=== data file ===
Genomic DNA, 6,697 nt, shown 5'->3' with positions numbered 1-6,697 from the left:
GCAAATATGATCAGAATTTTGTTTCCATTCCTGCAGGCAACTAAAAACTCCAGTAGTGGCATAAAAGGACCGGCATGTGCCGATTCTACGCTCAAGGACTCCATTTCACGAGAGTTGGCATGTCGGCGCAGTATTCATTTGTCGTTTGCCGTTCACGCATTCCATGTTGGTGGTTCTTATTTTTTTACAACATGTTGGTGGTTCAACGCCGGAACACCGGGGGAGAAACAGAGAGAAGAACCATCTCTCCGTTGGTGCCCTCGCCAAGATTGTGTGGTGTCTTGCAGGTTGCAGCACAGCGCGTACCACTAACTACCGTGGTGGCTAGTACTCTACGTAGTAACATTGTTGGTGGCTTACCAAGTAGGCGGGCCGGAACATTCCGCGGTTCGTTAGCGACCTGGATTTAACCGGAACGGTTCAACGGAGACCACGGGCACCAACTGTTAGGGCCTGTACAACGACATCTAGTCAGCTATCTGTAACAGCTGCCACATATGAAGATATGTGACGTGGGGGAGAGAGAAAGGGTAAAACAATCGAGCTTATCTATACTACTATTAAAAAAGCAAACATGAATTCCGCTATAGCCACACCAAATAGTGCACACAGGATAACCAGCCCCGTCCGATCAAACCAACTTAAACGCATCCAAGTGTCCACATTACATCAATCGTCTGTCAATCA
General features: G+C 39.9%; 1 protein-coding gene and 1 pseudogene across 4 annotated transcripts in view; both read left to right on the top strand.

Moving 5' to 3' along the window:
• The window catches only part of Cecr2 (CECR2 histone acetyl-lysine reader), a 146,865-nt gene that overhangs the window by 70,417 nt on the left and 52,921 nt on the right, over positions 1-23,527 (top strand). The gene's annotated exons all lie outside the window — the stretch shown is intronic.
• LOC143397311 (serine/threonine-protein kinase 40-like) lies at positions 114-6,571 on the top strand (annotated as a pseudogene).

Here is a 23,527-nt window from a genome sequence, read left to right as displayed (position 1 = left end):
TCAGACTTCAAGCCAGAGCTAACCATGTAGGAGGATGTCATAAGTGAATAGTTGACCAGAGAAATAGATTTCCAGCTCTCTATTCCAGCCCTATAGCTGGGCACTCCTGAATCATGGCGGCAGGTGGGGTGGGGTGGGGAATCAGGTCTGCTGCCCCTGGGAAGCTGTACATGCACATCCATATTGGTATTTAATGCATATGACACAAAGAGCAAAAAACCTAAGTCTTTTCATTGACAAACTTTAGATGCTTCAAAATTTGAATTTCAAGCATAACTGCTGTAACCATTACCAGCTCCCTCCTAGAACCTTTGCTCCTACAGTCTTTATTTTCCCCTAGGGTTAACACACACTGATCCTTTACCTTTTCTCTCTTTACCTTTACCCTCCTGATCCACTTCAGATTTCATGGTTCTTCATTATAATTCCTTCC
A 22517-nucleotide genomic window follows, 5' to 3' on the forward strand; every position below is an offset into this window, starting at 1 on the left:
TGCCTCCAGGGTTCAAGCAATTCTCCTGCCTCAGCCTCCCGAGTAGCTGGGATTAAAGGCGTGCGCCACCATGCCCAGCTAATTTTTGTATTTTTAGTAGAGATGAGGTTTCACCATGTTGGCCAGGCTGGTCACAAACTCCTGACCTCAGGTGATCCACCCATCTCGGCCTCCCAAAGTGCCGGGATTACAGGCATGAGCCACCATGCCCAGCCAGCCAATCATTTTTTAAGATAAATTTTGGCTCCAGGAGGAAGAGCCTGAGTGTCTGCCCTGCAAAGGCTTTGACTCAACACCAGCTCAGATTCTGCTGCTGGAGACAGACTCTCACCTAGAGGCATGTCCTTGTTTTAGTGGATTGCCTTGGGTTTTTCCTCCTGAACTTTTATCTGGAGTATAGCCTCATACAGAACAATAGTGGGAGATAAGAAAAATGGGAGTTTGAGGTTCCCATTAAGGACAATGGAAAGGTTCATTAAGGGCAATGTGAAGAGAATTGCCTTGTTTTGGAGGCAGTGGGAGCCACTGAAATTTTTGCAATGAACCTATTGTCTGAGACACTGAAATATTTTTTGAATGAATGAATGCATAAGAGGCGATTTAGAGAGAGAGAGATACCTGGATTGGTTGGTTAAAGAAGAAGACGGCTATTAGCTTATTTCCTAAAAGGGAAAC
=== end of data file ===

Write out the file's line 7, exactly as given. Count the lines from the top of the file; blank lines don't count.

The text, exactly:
Here is a 23,527-nt window from a genome sequence, read left to right as displayed (position 1 = left end):